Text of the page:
By Barbara Keer and Elaine L. Mura
“I saw my job as getting people to know and love the sea… Because you only protect what you love.” — Jacques Cousteau
BECOMING COUSTEAU which was produced by Dan Cogan, Mridu Chandra, and Evan Hayes will be in theatres on October 22, 2021 and it is an amazing work. The only words to describe this remarkable film are gorgeous, powerful, sad and overwhelming. The initial shots of a world newly discovered were exquisite and worth the price of admission. Jacques Cousteau’s story is filled with drama and accomplishments that are amazing. It’s sad to think that this man-who discovered the world beneath the sea and conjured up multiple inventions to make it possible for everyone to share the wonder – but also inadvertentky began to ruin the world – before he realized what he was doing and made Herculean efforts to undo the damage.
The film shares how it was that the world gained a peak at the underwater world. Cousteau was multi-talented, demonstrating skill in filming movies from a young age, writing 50 books, and inventing needed equipment to allow filming deeper in the sea for a start. His many accomplishments are explored but his weaknesses and failures, too. One of the most powerful scenes was the burial at sea of his son, Phillipe.
National Geographic Documentary Films, two-time Academy Award- nominated filmmaker LIZ GARBUS presents an individual who was remarkable, complicated, and multi-faceted and the times in which he lived. To do this she spent 550 hours reviewing archival material and rarely-seen footage to let Cousteau’s films, words and recollections tell his own story. She also spent over 100 hours listening to audio journal entries, interviews and observations from collaborators and crew members add to this inside look at Cousteau. A very interesting addition was the story of his first wife and collaborator Simone Melchior (known aboard the Calypso as “The Shepherdess”), his family experiences, his second wife Francine Triplet, the creation of The Cousteau Society and the crucial work they do, and his evolution into one of the most important environmental voices of the 20th century, whose words and images are more vital today than ever.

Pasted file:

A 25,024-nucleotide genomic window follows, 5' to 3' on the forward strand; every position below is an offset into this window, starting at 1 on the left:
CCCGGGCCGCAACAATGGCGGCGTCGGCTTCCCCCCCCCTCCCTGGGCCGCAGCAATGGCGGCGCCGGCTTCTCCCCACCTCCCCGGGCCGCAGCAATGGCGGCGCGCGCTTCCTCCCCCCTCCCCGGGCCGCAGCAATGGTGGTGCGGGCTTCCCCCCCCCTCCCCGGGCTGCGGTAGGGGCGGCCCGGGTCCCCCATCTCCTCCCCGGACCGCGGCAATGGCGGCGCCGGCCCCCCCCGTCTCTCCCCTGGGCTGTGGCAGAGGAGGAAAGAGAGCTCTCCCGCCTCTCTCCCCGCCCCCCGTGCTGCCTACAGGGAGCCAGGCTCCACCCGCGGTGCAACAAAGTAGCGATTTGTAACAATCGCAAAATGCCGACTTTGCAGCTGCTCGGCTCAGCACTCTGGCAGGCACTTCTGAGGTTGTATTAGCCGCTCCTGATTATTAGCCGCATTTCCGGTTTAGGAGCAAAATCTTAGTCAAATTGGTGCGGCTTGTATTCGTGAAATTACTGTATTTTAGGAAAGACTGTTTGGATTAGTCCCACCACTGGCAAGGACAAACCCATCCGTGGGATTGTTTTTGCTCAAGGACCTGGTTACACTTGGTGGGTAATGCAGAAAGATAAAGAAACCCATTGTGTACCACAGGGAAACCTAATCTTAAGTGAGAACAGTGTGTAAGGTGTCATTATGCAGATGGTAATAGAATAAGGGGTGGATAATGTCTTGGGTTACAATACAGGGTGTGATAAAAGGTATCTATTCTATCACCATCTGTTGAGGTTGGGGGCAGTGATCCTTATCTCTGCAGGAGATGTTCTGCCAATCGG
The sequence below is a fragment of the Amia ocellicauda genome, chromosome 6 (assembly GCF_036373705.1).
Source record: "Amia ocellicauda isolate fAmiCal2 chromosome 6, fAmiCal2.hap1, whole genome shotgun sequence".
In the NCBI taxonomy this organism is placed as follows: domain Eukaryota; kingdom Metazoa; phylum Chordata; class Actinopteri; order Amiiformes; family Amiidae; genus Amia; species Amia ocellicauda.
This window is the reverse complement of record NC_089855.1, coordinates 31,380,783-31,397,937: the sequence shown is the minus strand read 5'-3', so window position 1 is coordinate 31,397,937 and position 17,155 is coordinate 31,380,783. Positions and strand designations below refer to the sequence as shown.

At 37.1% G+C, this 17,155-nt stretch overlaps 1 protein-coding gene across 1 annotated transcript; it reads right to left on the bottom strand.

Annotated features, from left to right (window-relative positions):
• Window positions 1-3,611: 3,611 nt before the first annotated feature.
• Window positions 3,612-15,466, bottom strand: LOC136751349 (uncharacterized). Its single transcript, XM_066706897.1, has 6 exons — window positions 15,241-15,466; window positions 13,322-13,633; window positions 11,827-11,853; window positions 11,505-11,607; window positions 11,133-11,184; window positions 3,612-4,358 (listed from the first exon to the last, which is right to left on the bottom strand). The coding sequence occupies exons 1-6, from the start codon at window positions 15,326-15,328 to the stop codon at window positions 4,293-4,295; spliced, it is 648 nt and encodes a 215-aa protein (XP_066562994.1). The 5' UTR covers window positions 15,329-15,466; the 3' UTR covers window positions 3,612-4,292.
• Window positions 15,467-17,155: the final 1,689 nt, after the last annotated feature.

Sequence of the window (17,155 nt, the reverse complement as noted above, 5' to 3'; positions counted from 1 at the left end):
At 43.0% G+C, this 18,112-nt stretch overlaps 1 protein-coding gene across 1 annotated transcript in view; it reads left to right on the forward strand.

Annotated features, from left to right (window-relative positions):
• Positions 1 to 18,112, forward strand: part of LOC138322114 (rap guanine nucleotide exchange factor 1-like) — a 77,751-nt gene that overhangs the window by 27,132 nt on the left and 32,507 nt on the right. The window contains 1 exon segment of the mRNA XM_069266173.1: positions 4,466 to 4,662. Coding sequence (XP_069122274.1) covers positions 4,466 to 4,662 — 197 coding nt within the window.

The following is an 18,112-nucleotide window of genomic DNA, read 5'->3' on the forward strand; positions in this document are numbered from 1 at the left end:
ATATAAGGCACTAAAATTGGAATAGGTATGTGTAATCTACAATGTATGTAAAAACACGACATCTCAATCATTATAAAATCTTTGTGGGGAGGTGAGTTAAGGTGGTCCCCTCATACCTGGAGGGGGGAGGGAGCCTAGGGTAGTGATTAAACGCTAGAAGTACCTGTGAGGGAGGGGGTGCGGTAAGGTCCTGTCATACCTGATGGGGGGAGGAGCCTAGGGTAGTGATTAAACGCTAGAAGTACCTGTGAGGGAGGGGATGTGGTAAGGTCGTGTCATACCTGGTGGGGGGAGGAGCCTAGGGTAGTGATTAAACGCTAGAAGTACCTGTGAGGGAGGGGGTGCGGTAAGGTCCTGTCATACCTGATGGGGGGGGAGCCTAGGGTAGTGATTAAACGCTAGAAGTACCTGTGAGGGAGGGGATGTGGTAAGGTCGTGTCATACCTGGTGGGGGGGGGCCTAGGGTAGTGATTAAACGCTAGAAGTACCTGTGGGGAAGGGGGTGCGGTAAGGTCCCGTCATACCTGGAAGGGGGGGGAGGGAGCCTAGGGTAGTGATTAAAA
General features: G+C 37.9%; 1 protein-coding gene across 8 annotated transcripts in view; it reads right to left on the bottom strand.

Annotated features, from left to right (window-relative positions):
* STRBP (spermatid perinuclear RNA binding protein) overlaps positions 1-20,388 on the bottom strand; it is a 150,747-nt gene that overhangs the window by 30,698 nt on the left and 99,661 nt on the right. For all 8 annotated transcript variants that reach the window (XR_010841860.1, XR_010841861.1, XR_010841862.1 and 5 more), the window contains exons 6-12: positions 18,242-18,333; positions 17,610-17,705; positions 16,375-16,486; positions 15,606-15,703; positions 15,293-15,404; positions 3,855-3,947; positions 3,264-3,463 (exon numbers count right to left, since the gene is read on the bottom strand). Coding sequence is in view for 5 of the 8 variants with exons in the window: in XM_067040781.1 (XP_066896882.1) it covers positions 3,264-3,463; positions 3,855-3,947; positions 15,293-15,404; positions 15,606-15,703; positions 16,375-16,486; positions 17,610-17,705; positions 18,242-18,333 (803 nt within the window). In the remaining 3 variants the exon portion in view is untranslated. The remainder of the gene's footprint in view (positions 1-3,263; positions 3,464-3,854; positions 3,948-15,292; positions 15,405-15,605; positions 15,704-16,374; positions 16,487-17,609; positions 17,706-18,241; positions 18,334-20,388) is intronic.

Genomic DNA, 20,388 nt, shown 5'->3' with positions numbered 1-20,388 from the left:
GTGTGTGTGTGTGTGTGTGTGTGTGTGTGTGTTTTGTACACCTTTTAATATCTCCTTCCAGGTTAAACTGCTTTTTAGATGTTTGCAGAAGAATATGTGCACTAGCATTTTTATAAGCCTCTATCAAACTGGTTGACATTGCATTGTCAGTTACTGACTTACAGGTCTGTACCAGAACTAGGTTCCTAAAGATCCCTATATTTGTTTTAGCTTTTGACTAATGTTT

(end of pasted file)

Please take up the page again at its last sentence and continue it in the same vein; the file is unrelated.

His first film, “The Silent World” was the first non-narrative film to win Cannes Film Festival’s Palme d’Or, which then won an Oscar® for Best Documentary Feature. Making additional films required raising money. Oil companies were his answer until he realized the seas were being damaged.
In addition to writing over 50 books, Cousteau brought his adventures into millions of living rooms starting in 1966 through two iconic and enormously popular series of TV specials, “The Undersea World of Jacques Cousteau” and “The Cousteau Odyssey.” His documentaries have garnered 40 Emmy® nominations and 10 wins, while Cousteau himself received the National Geographic Society’s Special Gold Medal, France’s Grand Cross of National Order of Merit, and the U.S. Presidential Medal of Freedom, among many other honors.
This is an intriguing, captivating, and overall beautiful film about a world many of us have not seen first hand. The film honors Cousteau’s lifelong motto: “We have to see for ourselves.” And see this world he did. At this point in history, it is also an important film as climate change begins its inexorable march into our daily lives. The recent oil spill off the coast of Southern California is but one of the present and potential disasters which create constant challenges for each of us. The pioneer Cousteau died in 1997 at the age of 87, but his legacy remains with us and demands that we continue to evaluate our relationship with the world-both above and below the water.